“Three.”

“I remember the case now,” I said. “There was something about salvage—”

But at the word salvage the sunburnt man exploded into language so extraordinarily horrible that I stopped aghast. He came down to more ordinary swearing, and pulled himself up abruptly. “Excuse me,” he said, “but—salvage!”

He leant over towards me. “I was in that job,” he said. “Tried to make myself a rich man, and got made a god instead. I’ve got my feelings—

“It ain’t all jam being a god,” said the sunburnt man, and for some time conversed by means of such pithy but unprogressive axioms. At last he took up his tale again.

“There was me,” said the sunburnt man, “and a seaman named Jacobs, and Always, the mate of the Ocean Pioneer. And him it was that set the whole thing going. I remember him now, when we was in the jolly-boat, suggesting it all to our minds just by one sentence. He was a wonderful hand at suggesting things. ‘There was forty thousand pounds,’ he said, ‘on that ship, and it’s for me to say just where she went down.’ It didn’t need much brains to tumble to that. And he was the leader from the first to the last. He got hold of the Sanderses and their brig; they were brothers, and the brig was the Pride of Banya, and he it was bought the diving-dress—a second-hand one with a compressed air apparatus instead of pumping. He’d have done the diving too, if it hadn’t made him sick going down. And the salvage people were mucking about with a chart he’d cooked up, as solemn as could be, at Starr Race, a hundred and twenty miles away.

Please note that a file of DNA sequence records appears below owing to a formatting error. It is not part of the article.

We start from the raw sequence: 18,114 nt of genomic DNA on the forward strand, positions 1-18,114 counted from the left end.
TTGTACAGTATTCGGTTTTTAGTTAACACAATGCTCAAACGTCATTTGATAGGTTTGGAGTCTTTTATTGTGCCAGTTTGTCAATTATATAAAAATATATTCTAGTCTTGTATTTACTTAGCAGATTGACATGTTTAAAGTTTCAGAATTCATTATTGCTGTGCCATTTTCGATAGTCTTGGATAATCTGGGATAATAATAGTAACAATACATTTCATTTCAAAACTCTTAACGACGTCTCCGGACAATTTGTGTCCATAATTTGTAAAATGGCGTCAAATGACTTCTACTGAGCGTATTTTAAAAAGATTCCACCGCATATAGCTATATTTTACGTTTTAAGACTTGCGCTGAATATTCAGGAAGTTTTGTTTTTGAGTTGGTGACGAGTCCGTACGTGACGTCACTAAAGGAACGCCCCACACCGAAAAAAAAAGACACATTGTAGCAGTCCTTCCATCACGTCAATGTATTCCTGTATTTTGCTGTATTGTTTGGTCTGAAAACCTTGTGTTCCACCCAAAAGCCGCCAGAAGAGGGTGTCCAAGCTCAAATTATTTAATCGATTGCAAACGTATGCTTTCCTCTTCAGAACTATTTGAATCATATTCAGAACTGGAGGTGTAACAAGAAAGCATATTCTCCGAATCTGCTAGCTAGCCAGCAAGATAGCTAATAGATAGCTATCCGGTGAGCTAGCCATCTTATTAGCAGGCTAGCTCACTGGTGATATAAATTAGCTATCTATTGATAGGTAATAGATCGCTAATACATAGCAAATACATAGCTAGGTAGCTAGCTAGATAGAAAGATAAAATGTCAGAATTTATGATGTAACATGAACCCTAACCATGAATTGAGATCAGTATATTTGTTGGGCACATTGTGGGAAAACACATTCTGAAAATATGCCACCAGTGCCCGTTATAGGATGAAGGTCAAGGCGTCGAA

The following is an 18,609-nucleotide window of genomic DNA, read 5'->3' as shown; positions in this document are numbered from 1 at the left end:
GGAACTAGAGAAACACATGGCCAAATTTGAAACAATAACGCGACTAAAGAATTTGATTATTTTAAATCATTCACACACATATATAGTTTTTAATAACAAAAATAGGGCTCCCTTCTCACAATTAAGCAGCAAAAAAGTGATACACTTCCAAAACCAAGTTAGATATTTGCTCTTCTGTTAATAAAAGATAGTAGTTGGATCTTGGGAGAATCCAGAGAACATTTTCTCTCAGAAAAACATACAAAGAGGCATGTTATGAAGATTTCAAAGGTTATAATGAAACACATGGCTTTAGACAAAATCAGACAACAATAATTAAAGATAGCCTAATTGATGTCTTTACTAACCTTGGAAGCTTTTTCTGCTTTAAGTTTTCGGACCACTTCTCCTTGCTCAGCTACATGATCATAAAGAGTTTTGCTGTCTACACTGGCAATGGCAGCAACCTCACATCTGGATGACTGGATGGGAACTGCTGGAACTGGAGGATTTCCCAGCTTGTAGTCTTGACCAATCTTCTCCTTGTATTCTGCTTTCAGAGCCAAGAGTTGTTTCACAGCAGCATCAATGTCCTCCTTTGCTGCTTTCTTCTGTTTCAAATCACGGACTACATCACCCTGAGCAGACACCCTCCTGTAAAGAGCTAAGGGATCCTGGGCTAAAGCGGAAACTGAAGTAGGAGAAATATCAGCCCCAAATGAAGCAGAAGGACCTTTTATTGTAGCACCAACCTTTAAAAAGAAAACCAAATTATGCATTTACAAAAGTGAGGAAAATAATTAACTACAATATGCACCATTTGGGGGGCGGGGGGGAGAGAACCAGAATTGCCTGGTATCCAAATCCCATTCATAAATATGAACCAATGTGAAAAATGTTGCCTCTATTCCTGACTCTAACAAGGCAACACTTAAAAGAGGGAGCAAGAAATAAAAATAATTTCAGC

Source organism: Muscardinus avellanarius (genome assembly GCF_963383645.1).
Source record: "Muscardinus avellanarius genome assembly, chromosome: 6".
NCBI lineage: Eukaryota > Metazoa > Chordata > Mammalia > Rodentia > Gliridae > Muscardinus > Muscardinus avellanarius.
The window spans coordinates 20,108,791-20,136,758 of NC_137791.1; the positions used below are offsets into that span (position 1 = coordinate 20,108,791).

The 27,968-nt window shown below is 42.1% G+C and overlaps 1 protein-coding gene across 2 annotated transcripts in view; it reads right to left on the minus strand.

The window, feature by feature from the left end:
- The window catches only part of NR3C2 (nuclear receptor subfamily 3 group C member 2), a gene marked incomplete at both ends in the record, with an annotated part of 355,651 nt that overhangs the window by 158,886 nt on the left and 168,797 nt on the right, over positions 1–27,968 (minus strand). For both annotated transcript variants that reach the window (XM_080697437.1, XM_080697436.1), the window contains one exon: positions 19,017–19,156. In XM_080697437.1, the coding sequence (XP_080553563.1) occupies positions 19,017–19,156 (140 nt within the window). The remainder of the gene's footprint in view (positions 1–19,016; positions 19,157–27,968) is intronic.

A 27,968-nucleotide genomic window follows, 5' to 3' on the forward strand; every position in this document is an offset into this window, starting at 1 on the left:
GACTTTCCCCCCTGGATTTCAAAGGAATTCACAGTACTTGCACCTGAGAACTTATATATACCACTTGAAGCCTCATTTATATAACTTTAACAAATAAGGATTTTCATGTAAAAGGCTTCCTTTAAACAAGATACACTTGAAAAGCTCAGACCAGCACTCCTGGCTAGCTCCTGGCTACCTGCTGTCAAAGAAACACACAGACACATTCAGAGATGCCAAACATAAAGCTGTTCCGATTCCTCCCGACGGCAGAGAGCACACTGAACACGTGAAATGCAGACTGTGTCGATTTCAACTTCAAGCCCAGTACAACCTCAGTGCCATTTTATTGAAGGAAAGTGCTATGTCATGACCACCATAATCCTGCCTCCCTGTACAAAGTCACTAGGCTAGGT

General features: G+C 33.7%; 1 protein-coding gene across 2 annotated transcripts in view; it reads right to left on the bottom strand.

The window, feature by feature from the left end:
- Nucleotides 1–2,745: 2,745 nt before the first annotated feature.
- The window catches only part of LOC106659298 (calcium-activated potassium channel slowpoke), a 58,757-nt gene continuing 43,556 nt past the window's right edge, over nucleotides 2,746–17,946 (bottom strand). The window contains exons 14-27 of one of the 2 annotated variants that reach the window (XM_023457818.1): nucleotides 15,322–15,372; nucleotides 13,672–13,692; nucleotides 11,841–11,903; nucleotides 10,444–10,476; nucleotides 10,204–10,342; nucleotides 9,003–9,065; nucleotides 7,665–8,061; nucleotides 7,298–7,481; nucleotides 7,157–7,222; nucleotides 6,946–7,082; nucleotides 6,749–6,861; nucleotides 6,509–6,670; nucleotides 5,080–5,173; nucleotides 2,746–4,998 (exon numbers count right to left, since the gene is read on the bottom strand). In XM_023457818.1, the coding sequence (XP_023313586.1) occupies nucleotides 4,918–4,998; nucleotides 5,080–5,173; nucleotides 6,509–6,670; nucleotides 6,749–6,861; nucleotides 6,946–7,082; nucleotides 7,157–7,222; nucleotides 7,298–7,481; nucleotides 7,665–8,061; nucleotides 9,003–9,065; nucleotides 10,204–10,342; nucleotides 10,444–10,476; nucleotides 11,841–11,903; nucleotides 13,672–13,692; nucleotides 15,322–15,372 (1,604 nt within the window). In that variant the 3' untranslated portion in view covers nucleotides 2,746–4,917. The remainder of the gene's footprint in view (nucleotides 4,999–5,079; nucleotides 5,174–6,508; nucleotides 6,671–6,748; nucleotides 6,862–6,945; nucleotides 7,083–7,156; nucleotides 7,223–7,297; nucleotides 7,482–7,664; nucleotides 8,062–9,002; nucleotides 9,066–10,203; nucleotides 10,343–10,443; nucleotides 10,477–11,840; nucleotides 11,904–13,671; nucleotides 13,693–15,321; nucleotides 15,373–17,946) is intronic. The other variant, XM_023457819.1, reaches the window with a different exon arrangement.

February 16, 2014

“Paul’s Case” — Willa Cather

by Biblioklept

“Paul’s Case”

by Willa Cather

It was Paul’s afternoon to appear before the faculty of the Pittsburgh High School to account for his various misdemeanors. He had been suspended a week ago, and his father had called at the Principal’s office and confessed his perplexity about his son. Paul entered the faculty room suave and smiling. His clothes were a trifle outgrown, and the tan velvet on the collar of his open overcoat was frayed and worn; but for all that there was something of the dandy about him, and he wore an opal pin in his neatly knotted black four-in-hand, and a red carnation in his buttonhole. This latter adornment the faculty somehow felt was not properly significant of the contrite spirit befitting a boy under the ban of suspension.